Hypokalemia, one of the most prevalent laboratory abnormalities in clinical practice, is defined as a potassium value of less than 3.6 mmol/L. Hypokalemia occurs in over 20% of hospitalized patients. It can be caused by the loss of total body potassium, usually from the gastrointestinal tract as a result of vomiting, diarrhea, or a surgical fistula, or from the kidney as a result of renal disease, diuretic administration, or increased aldosterone production. Hypokalemia can also develop as a result of a shift from extracellular fluid into cells, as seen in patients with alkalosis or with diabetes after the administration of insulin for hyperglycemia. Clinically, patients with mild hypokalemia may have no symptoms, but those with more profound hypokalemia can develop generalized weakness, tetany, and cardiac arrhythmias. In addition, hypokalemia may increase the toxicity of digoxin, whereas prolonged hypokalemia can cause secondary renal tubular damage, which may be permanent.
The treatment of hypokalemia consists of correcting the underlying disorder and replacing the potassium deficit. Oral replacement is preferred, but in patients with severe hypokalemia or when the oral route is not available, controlled intravenous infusion of potassium may be required. Commonly, if rapid replacement is required, intravenous potassium is administered as a series of mini-infusions of potassium chloride (KCl) solution, usually 10 mmol in 100 mL of IV fluid. viagra soft tabs online
Administration of concentrated solutions of KCl (>8 mmol/100 mL) through peripheral veins has been associated with pain at the infusion site. Studies show that lidocaine, either given as a bolus or added to the KCl infusion, can reduce this local pain significantly, although the routine use of a local anesthetic agent for this purpose is not generally recommended. There are also reports that infusions of 20 mmol of KCl in 100 mL normal saline or 40 mmol of KCl in 100 mL of 5% dextrose in water are well tolerated when given through a peripheral vein, with only occasional patient complaints of discomfort.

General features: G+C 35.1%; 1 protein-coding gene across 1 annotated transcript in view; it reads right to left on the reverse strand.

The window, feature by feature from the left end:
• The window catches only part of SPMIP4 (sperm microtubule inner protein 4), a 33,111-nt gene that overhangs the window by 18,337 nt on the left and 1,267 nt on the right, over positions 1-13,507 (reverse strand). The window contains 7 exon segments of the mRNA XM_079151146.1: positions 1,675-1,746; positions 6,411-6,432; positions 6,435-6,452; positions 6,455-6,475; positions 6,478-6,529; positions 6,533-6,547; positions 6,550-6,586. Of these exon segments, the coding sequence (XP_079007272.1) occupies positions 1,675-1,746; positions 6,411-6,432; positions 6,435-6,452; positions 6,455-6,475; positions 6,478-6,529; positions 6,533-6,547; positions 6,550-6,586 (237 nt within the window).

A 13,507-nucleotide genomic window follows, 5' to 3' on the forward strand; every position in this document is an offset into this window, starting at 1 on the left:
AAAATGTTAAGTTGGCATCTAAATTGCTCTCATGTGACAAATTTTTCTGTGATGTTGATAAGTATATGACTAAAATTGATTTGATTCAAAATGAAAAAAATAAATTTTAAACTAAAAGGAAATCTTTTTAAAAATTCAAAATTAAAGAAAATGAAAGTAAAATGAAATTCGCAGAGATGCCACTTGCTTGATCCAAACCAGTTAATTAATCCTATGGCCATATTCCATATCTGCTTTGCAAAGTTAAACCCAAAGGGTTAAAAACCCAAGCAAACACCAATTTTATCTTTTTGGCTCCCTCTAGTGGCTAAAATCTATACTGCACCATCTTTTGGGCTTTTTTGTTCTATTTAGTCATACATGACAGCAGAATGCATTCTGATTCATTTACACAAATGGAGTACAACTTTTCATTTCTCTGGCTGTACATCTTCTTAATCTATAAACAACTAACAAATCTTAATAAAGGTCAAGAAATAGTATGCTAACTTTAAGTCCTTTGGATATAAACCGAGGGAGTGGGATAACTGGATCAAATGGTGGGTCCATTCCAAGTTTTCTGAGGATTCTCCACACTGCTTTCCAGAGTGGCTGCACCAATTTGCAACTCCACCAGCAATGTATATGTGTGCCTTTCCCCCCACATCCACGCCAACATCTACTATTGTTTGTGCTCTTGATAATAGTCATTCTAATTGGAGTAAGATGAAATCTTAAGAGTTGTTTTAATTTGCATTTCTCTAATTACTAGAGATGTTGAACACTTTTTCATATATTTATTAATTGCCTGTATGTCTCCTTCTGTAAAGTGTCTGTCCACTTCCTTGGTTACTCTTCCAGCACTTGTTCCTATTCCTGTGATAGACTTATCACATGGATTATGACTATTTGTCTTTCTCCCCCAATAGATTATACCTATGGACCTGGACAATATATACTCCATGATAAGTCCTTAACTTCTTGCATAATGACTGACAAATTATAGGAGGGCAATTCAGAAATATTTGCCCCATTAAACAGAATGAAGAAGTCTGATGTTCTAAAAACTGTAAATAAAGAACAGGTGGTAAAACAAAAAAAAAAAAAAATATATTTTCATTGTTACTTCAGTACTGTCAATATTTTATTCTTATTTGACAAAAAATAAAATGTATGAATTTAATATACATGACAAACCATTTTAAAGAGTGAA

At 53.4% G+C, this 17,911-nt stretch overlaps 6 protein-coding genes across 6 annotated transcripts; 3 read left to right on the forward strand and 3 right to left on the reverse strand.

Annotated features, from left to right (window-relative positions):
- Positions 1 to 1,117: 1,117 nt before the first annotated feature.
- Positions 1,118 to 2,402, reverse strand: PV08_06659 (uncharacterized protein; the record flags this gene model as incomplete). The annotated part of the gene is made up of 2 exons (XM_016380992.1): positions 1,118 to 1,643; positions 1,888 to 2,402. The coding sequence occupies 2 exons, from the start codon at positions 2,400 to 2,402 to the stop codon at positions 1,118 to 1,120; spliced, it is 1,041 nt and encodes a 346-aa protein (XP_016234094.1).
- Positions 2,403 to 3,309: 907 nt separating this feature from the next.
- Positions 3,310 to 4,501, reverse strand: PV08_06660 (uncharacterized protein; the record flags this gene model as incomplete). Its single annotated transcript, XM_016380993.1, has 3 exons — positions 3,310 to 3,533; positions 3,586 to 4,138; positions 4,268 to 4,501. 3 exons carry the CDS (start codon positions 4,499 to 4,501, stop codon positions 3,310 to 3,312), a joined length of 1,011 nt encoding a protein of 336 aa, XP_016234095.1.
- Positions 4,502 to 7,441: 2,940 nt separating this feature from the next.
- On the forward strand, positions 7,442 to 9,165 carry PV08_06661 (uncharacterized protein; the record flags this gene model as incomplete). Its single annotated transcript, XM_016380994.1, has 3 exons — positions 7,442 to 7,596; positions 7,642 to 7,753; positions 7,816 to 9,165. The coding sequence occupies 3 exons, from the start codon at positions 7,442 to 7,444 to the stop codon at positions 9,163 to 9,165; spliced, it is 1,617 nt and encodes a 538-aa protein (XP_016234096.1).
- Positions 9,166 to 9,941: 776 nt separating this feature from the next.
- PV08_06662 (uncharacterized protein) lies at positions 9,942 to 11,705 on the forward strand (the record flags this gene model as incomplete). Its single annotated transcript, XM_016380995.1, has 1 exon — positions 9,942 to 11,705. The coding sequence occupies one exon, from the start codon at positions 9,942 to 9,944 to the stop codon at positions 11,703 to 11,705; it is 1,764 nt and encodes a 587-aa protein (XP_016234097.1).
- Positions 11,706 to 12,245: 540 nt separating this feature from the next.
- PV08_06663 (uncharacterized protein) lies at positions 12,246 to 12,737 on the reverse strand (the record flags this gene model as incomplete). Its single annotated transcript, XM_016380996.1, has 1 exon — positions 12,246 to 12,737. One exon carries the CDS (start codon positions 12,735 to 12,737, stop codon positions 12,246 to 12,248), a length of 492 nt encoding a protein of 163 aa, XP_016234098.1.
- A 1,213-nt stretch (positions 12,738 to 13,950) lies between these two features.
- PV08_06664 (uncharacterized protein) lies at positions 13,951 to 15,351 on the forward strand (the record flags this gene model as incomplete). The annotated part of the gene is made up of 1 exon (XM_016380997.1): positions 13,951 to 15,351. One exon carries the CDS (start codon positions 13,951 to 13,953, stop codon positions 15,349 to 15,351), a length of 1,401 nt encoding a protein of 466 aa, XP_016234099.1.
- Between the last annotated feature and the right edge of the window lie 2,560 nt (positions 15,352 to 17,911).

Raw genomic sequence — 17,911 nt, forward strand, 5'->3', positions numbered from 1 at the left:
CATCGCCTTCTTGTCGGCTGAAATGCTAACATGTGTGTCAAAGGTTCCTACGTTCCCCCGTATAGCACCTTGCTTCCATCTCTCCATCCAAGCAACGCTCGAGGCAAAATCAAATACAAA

At Hamilton Health Sciences, intravenous KCl mini- infusions were traditionally prepared on the ward by nurses using concentrated KCl ampoules (2 mmol/mL) diluted with 0.9% sodium chloride (NaCl). These infusions were generally well tolerated. In an attempt to decrease the risk of serious or fatal medication errors attributable to the inadvertent administration of concentrated KCl injection, all injectable KCl ampoules (2 mmol/mL) were removed from ward stock in March 2000 and replaced with commercially prepared minibags of KCl (10 mmol in 100 mL sterile water) for the administration of intermittent KCl mini-infusions. Since this change of practice, nurses have reported numerous incidents of patients experiencing pain at the infusion site when the contents of these KCl minibags were administered with a peripheral venous cannula. Indeed, in a number of instances patients refused further doses because of the pain experienced during the first infusion. canadian cialis online
This randomized double-blind study tested the hypothesis that pain at the site of peripheral intravenous infusion is greater if KCL is administered in sterile water than if KCL is administered in saline.